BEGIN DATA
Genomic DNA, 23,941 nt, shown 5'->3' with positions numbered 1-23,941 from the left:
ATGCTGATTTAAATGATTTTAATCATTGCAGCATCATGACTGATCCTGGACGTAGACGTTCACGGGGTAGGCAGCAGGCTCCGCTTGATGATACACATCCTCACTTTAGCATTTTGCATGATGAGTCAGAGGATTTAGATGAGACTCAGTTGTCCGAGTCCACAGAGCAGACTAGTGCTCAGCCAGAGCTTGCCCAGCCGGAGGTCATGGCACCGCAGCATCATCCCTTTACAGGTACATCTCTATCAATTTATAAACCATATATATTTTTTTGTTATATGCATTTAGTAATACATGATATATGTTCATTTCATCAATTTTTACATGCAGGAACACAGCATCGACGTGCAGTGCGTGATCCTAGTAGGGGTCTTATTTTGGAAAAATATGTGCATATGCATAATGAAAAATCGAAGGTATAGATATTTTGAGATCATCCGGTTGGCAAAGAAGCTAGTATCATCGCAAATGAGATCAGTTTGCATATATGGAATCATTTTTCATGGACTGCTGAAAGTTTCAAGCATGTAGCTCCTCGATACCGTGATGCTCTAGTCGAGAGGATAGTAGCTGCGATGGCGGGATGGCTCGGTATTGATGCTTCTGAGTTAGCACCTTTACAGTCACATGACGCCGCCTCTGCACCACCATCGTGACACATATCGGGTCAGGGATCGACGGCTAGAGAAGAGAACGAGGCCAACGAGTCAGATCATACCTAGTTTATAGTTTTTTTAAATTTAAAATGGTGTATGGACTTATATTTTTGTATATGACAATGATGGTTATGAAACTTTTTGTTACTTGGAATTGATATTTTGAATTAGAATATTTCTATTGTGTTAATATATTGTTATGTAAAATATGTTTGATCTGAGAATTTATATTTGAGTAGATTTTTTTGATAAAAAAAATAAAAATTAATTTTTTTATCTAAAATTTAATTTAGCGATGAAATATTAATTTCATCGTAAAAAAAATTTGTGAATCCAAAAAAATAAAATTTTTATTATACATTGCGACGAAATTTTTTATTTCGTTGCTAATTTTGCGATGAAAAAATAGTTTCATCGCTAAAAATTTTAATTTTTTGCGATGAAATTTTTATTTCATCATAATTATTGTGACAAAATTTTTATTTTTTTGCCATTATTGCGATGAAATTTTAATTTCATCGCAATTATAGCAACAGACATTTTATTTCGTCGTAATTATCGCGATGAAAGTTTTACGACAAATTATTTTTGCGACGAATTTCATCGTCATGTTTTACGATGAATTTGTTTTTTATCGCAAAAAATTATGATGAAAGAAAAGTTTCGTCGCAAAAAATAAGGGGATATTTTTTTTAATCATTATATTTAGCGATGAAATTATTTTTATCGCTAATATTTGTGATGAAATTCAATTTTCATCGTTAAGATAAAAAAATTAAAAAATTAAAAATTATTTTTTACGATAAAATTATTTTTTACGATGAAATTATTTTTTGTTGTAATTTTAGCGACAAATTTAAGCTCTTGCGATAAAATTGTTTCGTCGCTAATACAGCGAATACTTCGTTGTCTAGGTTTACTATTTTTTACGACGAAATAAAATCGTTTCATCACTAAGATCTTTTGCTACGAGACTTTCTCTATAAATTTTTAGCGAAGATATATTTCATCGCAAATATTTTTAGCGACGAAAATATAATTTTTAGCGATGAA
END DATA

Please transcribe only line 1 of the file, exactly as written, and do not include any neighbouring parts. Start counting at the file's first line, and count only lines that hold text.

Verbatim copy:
Genomic DNA, 23,941 nt, shown 5'->3' with positions numbered 1-23,941 from the left: